Creating aesthetically pleasing products was the goal of some device cover and speaker companies this year at the Consumer Electronics Show in Las Vegas.
While durable and weather-proof device covers saturated the exhibit floors, one Turkish cover company didn’t go the rubber route.
Genuine leathers and woods are the materials of choice for Trexta, which operates its U.S. hub out of San Diego.
“We keep getting bigger every year. We’ve got a lot more product,” said Cris Monge, customer relations and sales associate of the 23-year-old company, at the company's CES exhibit.
Its line of snap-on covers and mobile phone cases fit the iPad, iPad mini and Nokia Lumia, among others.
One of its functional leather phone cases doubles as a wallet, containing a slot for credit cards.
“You can use it as a desk stand, and it rotates,” he added.
Trexta's sports series of basketball and baseball covers is gaining a large fan base, Monge added, and users can feel like they are holding real NBA and MLB equipment. He explained the science behind the basketball cover's tiny orange bumps.
“We use the same leather they use to make the basketballs. We work with the same manufacturer,” he said.
Its technology molds leathers and woods onto a hard plastic shell.
Trexta's snap on sports series for iPhone 4. Courtesy of Trexta.
The company's San Diego location, dubbed Trexta Americas, acts as an office and warehouse.
“It pretty much takes care of North and South America,” Monge said.
Trexta's factories in Turkey make the bulk of its product.
Nationally, Wal-Mart is its biggest retailer, and the company is working with others like Best Buy and Amazon.
Chinese speaker maker Edifier, another CES exhibitor, may have a higher price point and higher-end retail plan than Trexta, but it has the same stylish goal in mind.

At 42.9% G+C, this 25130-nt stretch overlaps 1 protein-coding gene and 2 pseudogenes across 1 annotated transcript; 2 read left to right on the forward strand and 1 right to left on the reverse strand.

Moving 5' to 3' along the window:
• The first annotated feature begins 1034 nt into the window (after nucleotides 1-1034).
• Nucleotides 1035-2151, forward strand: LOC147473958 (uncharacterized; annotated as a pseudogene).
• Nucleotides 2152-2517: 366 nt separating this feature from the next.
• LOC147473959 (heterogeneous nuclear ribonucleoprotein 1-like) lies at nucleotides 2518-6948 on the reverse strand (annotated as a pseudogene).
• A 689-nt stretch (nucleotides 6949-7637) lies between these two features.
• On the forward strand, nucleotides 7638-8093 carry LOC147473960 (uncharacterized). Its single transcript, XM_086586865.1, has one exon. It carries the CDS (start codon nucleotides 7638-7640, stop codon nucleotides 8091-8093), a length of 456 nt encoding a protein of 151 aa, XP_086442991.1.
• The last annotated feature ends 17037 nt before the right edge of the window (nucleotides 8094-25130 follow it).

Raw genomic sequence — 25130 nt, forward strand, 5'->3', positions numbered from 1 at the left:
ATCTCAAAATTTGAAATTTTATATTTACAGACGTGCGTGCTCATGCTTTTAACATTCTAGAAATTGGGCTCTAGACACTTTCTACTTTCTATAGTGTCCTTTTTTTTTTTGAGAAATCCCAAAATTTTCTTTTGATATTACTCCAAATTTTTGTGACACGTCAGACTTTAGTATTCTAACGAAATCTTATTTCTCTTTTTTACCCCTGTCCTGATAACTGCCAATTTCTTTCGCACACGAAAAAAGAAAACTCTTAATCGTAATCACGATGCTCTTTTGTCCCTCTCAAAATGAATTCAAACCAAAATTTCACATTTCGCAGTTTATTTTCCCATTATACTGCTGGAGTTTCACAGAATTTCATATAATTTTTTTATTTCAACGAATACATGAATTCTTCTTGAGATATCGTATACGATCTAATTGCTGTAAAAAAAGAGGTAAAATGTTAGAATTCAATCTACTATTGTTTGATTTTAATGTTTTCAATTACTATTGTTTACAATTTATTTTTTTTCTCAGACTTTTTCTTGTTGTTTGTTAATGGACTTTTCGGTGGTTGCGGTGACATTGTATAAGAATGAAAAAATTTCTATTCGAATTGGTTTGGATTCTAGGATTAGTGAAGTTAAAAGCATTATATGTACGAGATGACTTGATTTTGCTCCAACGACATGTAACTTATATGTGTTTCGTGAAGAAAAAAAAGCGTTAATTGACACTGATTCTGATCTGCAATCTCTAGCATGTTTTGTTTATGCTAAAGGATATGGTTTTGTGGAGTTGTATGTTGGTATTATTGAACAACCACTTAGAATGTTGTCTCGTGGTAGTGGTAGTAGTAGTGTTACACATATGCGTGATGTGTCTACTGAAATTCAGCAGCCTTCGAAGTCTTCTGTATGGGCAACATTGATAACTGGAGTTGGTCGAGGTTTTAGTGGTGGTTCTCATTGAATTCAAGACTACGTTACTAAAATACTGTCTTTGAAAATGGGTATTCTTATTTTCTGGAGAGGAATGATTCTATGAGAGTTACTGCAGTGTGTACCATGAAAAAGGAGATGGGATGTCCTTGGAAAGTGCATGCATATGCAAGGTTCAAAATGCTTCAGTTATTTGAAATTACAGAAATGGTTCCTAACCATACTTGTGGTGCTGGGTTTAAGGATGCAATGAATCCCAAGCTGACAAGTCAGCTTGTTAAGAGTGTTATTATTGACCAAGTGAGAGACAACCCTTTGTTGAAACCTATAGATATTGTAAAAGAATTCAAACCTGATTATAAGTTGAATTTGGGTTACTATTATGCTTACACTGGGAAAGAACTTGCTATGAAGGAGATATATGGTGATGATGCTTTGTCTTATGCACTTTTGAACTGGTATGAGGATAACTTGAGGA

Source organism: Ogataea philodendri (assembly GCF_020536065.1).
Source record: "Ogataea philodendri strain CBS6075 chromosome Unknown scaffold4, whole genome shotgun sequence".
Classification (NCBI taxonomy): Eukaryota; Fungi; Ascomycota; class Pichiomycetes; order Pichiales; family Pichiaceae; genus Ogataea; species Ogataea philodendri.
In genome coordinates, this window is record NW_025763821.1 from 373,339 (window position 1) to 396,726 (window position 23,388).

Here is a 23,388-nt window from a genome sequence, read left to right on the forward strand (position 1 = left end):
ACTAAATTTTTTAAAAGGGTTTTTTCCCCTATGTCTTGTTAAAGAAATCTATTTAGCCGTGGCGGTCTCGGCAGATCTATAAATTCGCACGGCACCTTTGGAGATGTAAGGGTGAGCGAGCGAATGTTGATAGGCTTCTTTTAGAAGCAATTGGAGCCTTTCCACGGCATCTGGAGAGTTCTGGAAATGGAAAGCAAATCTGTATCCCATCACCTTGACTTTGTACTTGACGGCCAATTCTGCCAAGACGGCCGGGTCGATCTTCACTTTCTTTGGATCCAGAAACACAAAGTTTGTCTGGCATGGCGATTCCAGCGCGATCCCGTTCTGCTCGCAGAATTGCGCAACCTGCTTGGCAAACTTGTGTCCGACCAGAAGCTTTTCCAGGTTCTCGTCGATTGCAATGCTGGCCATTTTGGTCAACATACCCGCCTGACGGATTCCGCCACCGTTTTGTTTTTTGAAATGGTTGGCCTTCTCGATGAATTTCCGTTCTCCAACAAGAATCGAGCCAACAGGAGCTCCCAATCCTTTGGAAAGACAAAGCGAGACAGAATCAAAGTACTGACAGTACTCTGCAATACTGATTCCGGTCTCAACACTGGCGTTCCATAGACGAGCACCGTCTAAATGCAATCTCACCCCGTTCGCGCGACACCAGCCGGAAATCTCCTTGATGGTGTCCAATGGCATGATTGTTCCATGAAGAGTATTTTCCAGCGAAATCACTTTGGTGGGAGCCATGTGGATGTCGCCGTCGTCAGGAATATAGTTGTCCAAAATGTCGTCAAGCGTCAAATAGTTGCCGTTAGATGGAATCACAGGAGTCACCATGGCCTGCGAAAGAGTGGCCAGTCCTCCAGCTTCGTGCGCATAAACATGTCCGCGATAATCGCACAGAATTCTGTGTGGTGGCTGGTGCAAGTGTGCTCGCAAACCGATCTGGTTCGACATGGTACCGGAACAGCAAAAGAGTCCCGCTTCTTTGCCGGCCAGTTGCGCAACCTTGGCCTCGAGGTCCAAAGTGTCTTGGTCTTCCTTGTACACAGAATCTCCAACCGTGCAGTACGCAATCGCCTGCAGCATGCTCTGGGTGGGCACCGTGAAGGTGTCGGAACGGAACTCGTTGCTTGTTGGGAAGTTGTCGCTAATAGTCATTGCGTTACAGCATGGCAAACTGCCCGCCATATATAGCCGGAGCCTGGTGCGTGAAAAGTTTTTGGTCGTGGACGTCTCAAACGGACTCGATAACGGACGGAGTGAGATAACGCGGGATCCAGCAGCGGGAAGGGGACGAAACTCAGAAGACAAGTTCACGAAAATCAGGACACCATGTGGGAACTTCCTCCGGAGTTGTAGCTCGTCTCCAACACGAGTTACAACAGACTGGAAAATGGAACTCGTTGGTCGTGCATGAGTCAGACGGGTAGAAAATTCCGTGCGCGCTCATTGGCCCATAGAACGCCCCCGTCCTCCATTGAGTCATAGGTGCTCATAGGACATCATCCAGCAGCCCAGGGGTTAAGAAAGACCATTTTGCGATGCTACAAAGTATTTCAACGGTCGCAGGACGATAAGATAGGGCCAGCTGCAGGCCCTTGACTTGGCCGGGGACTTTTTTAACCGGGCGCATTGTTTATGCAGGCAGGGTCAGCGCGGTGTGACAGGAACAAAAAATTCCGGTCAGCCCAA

The company is slowly making a name for itself in the United States and is in talks with Nordstrom to start carrying its line. Its $349.99 horn-shaped stereo speakers called Spinnaker are among its best sellers.
With bright lights, artsy offerings and plush white carpet, its CES exhibit looked more like an actual museum exhibit. One of its multimedia speakers is an ode to painter Piet Mondrian and features one of his signature abstract designs.
One of Edifier's prototypes on display was a sleek, white explorer’s torch light that doubles as a speaker and supports FM radio and microSD file playback.
The company is also prepping to release Bluetooth-enabled portable speakers that have a rechargeable battery. Buyers can find the Easter egg-colored speakers on the market this spring.
The company is waiting to see how the market receives the rectangular speakers, since some consider pastel colors to be outdated, according to an Edifier rep.
While many companies at CES displayed attractive products, some are going further and making tech products for the fashion industry.
LG, for example, wants to change the way people shop.
At CES it showed off a new virtual store that showcases different Puma shoes on a touch screen, and users get detailed descriptions and more photos when they tap a shoe. The concept could be used for advertising at subway stops, according to an LG rep.
In addition, its virtual fitting store revolutionizes the changing room by letting users stare at themselves in a mirror and "try on" different items with a swipe of a screen. They can even capture a photo of an outfit imposed on their body to mull over the buy.